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I'm trying to implement the rselect algorithm that I just learnt in class. However, cant seem to figure out where Im going wrong in the implementation. Here's my code. *EDIT * : I tried using the info provided in the answer by David,but my code still acts weird. Here's the revised code:

def rselect(seq,length,i):# i is the i'th order statistic.
    if len(seq)<=1:return seq
    lo,pi,hi,loc_pi= random_partition(seq
    if loc_pi==i:return pi 
    if loc_pi>i:return rselect(lo,loc_pi-1,i) 
    elif loc_pi<i:return rselect(hi,length-loc_pi,i-loc_pi)#
from random import choice  
def random_partition(seq):
    pi =choice(seq)
    #print 'pi',pi
    loc_pi=seq.index(pi)
    print 'Location',loc_pi
    lo=[x for x in seq if x<=pi]
    hi=[x for x in seq if x>pi]
    return lo,pi,hi,len(lo)+1   #--A

def test_rselect(seq,i):
    print 'Sequence',seq
    l=len(seq)
    print 'Statistic', rselect(seq,l,i)

However the output is different at different times and even right at times!. I'm a noob to both algorithms and python, any help on where Im going wrong would be much appreciated. Edit: Im getting different values for the ith order statistic each time I run the code , which is my issue For instance each run of the code as below gives

Revised Output:
/py-scripts$ python quicksort.py
Sequence [54, -1, 1000, 565, 64, 2, 5]
Statistic Location 1
-1
@ubuntu:~/py-scripts$ python quicksort.py
Sequence [54, -1, 1000, 565, 64, 2, 5]
Statistic Location 5
Location 1
Location 0
-1

Expected output: Im expecting find the ith order statistic here.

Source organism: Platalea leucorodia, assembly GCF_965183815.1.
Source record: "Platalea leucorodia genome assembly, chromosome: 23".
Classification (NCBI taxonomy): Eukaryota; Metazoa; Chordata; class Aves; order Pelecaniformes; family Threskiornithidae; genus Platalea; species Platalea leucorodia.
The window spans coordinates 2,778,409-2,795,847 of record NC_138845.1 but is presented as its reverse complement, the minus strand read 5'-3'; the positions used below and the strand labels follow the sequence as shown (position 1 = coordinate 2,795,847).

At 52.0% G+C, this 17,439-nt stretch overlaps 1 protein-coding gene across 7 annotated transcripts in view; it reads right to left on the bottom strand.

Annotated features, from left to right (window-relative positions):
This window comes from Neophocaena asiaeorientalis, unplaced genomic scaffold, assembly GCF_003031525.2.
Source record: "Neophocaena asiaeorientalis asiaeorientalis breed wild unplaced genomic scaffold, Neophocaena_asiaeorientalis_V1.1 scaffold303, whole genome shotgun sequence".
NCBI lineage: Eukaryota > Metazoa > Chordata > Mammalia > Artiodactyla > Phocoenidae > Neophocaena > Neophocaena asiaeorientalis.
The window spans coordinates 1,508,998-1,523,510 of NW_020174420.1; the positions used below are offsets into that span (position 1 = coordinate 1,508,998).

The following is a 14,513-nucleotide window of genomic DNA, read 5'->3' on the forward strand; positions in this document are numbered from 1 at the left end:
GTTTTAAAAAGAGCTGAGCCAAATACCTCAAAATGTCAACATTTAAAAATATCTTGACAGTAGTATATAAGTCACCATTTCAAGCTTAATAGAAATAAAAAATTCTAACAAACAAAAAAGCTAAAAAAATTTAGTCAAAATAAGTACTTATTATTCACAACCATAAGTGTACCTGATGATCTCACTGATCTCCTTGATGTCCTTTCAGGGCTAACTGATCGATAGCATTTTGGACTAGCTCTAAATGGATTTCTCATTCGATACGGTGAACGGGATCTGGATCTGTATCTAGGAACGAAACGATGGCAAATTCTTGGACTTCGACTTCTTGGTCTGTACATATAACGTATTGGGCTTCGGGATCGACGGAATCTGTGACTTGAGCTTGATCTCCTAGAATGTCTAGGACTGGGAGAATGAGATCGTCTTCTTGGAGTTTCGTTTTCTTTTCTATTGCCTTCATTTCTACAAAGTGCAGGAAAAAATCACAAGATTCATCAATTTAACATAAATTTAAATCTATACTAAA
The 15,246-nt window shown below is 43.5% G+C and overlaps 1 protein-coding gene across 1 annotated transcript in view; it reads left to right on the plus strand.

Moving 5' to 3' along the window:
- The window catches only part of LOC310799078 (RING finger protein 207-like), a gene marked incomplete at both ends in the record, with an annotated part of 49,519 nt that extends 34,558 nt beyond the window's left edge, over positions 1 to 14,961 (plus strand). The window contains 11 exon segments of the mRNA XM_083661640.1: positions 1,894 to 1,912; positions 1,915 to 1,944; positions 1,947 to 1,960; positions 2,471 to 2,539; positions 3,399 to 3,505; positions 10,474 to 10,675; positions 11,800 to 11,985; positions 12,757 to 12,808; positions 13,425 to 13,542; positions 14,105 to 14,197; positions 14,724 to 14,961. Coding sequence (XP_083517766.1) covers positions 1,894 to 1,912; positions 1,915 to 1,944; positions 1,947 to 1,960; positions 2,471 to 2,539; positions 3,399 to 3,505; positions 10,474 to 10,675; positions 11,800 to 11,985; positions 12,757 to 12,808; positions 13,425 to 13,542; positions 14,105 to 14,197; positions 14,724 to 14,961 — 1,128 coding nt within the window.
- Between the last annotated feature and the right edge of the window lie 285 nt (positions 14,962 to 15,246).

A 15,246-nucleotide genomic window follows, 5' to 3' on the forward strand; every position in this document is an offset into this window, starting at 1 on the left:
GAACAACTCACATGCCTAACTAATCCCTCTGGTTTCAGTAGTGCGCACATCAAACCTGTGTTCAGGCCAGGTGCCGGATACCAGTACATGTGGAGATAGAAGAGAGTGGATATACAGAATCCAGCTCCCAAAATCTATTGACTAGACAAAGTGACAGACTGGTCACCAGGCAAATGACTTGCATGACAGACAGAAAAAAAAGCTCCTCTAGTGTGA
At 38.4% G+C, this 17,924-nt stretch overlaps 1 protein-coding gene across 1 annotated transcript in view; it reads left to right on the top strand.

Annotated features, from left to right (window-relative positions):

And therefore

test_rselect([54,-1,1000,565,64,2,5],2) should return 5 as the Statistic all the time .

Any help in where Im going wrong with this implementation would be helpful.. Thanks!!
EDIT 2: From trying to analyse the algorithm I believe the error lies in how I'm returning the pivot location(loc_pi) in line marked A. Considering the following sequence of events for the above program.

test_rselect( [ 55, 900, -1,10, 545, 250], 3) // call to input array 

calls rselect ([ 55, 900, -1,10, 545, 250],6,3)

    1st  call to random_partition:
        pi=545 and loc_pi=4
        lo=[55,-1,10,250,545]
        hi=[900]
    return to rselect function (lo,545,hi,6)
    here loc_pi>i: so rselect(lo,5,3)// and discard the hi part

    2nd recursive call to rselect:
    2nd recursive call to random_partition:
        call random_partition on (lo) // as 'hi' is discarded
        pi=55 loc_pi=0
        lo=[-1,10,55]
        hi=[250,545]
        return to rselect(lo,55,hi,4)
        here loc_pi>i: rselect(lo,3,3)// The pivot element is lost already as it is in 'hi' here!!

Any help on how I can deal with returning the location of the pivot element, in order to to gain the correct o/p would be helpful. Setting a bounty, for an answer that clearly explains where I'm doing it wrong and how I could correct it ( great tips are welcome since I'm looking forward to learn :)). Looking forward to great answers!

share|improve this question
3  
What is wrong with this? What would correct operation look like? –  Marcin May 15 '12 at 17:06
    
If it is random, than the results should theoretically always be different –  Woot4Moo May 15 '12 at 17:09
    
Err I posted before question was complete, I think. My problem is that the program is returning different values of the ith order statistic –  KodeSeeker May 15 '12 at 17:10
2  
@Woot4Moo: There are plenty of randomized algorithms that produce deterministic results (randomness can be used to reduce expected running time or memory requirements). –  NPE May 15 '12 at 17:19
    
What am I missing? The output is different each time (all except for the "Sequence", which is supposed to be the same because it is printed before anything is done to it- see the line print 'Sequence',seq. So in what way is it deterministic? –  David Robinson May 15 '12 at 18:04